Fox Sports’ Jason Whitlock Talks Tiger Woods, Racism, Curt Schilling


For his May 31 broadcast, Breitbart’s Curt Schilling spoke to Fox Sports commentator Jason Whitlock on a wide range of topics. The pair discussed topics such as Tiger Woods, racism in sports, and the relationship players have in the locker room.

Schilling, the host of “Whatever It Takes,” opened his interview asking Whitlock what he thought about the latest troubles facing pro golfer Tiger Woods.

Over the Memorial Day weekend, Woods was arrested after police found him asleep behind the wheel of his car in Jupiter, Florida. Initially police thought Woods was driving while drunk, but it later turned out that he had been having a bad reaction to some prescription drugs he had taken after yet another surgical procedure.

Whitlock said he was “glad to hear” that Tiger wasn’t arrested for driving under the influence of alcohol and noted that it didn’t surprise him that, with all of the golfer’s surgeries and health issues, Tiger might have some issues with pain killers.

But, Whitlock went on to say he is still worried about Tiger’s well being.

“But, when I hear people like Jack Nicklaus express concern,” Whitlock said, “it does make me think that his problems are serious… he may be, the way everyone’s expressing concern, he may be addicted to these prescription drugs and out of control. Because he certainly should have known better to be driving with that stuff in his system.”

Whitlock then quickly segued to a different topic and told Schilling that he had a particular reason to join “Whatever It Takes” that day. It had to do with the ability of sports to bridge gaps and to bring people of disparate ideas together for a single purpose, the sports commentator said:

The locker room and participating in a team environment allows people with different points of views, different backgrounds, different races, different economic situations, to come together and find common ground amongst each other. And so, when I hear people go after you so strongly and it’s like ‘Oh, my God, Curt Schilling shouldn’t be allowed a platform, Curt Schilling is beyond the pale,’ I just laugh and say, ‘I’ve known guys like Curt Schilling my entire athletic career, Curt Schilling’s probably known guys like me his entire athletic career.’ Although we may not have a lot of things in common, sports allows us to come together and in things we do have in common and find a way to work together and help a team, and even form a friendship across our different points of views and background. And I hear so many people who have no real relation to sports evaluate you, evaluate me, and it’s so unfair. They’re trying to bring their non-sports values to us when actually our sports values and our ability to get along and find common ground despite our differences, that should be the guide and the role model for everybody in the rest of society. Rather than society bringing their values to us.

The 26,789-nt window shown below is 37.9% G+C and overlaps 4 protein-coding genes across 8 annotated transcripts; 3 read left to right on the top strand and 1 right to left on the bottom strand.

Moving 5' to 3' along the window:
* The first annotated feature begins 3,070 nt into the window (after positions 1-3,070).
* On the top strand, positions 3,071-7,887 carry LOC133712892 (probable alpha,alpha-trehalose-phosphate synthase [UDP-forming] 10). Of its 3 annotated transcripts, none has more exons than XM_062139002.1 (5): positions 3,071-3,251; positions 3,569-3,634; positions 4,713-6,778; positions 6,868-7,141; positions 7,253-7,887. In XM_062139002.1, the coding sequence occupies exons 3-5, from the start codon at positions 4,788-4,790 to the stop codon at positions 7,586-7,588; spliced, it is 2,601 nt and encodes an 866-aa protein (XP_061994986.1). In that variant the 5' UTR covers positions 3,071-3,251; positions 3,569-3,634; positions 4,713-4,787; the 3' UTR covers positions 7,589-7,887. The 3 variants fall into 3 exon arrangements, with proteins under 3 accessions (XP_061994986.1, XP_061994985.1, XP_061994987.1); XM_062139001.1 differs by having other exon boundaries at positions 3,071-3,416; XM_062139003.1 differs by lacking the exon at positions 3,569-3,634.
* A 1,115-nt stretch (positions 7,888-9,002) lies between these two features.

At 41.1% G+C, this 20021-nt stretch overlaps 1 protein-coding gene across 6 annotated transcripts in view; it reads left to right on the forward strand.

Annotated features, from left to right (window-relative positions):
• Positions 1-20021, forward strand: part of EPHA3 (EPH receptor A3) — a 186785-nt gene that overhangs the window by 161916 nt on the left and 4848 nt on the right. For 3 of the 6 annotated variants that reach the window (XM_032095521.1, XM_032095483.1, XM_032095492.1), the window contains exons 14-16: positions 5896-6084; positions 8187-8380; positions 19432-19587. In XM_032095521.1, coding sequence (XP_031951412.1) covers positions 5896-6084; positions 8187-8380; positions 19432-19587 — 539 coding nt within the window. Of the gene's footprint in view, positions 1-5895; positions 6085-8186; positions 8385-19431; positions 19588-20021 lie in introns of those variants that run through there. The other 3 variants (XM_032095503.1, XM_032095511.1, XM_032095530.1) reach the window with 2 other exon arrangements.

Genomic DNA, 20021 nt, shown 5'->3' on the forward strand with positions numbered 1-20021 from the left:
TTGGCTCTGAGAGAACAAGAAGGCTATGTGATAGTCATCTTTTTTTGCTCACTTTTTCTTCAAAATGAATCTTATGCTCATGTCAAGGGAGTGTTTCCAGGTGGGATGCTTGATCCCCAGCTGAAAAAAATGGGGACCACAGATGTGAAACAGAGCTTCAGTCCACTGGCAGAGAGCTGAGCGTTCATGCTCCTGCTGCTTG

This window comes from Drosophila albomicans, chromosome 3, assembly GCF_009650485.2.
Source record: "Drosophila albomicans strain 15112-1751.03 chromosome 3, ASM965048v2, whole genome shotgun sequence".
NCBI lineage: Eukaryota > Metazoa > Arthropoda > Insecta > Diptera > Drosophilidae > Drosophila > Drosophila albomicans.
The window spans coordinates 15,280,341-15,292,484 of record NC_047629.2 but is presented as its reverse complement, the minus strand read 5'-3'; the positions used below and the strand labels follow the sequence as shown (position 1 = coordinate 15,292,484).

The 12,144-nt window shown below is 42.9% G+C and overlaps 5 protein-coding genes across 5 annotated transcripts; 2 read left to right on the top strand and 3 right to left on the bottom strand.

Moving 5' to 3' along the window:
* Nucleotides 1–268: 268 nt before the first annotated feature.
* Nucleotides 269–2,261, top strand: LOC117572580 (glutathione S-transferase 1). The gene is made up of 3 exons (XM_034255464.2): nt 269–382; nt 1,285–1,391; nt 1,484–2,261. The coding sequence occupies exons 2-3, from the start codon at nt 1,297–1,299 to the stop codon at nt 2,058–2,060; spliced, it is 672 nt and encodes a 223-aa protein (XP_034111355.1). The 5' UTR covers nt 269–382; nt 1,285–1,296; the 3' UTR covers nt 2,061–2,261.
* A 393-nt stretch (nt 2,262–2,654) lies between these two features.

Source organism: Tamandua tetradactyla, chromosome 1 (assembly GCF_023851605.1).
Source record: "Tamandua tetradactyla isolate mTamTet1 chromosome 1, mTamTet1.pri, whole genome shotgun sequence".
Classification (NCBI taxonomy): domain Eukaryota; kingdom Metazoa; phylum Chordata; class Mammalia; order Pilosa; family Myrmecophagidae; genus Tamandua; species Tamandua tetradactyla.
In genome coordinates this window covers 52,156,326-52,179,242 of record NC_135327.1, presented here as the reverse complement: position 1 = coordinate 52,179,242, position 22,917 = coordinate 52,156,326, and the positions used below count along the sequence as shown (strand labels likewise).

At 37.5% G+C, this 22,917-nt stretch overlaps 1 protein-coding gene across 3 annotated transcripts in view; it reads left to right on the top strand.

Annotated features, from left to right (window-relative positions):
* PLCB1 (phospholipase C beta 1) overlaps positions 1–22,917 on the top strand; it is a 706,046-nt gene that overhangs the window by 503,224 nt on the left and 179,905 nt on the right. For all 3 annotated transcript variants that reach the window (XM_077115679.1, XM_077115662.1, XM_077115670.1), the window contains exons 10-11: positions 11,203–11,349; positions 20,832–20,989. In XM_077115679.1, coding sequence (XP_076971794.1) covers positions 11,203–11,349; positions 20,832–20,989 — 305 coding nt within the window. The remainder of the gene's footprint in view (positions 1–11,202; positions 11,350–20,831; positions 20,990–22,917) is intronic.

Schilling agreed, saying, “you earn a right to be in that locker room, you earn a right to wear that uniform, and most of the time if you’re worth half your weight in salt, it matters to you, it means something,” and as a player you don’t want to break the sanctity of that respect.

Whitlock replied saying, “Everybody has value and everybody, despite how flawed they may be… can provide the team something that can help them win, and achieve, and move forward,” he said before adding, “And if we just had more of that spirit in America and in the media, that even when we disagree, even when someone has a point of view that we don’t like, that person still has value, that person still belongs in the culture, in society and needs to have a voice.”

The discussion then lighted on the claims by Baltimore Orioles center fielder Adam Jones who insisted that he heard fans in Boston’s Fenway Park yelling racial epithets at him.

For his part, Whitlock was skeptical about the story saying that he would have wanted more proof than just Adam Jone’s say-so that it ever really happened.

Schilling reiterated his own position that a charge of racism would need serious corroborative proof that it happened and that, in this day and age of ubiquitous technology, the complete lack of any video or audio footage or even anyone else agreeing with Jones that racial epithets were hurled from the stands made Jones’ accusations highly unlikely.

Schilling then noted that he had a particular reason to publicly doubt Jones’ story.

“When we allow these things to go unchecked, I think we create or allow a [vision of America] to be created that isn’t actually the truth,” Schilling said.

Whitlock said that he “leaned” toward accepting Jones’ accusations at face value, but on the other hand didn’t find those who doubt it to be acting like racists:

I probably lean towards Adam Jones is telling the truth. But I’m not remotely offended by the fact that you strongly question it. That’s not offensive to me, that’s a fair point of view and opinion. You played there, you know the place well; it’s jut not an offensive [idea]….

It is possible for people, and it does happen, for people to make it up. Race and playing the race card is a weapon that sometimes people play inappropriately.

Whitlock ended his discussion with a saying he is fond of invoking.

“One of my saying is: ‘Freedom, you can’t have the free without the dum, d-u-m-b,’ that’s what freedom is. If there’s no dumb, you’re not free. So, you’ve got to allow that.”

“Whatever It Takes” is recorded weekdays from 9 AM to 11 AM, and can be heard online at The show can also be heard anytime, anywhere on your favorite device via recorded podcast.

Follow Warner Todd Huston on Twitter @warnerthuston or email the author at


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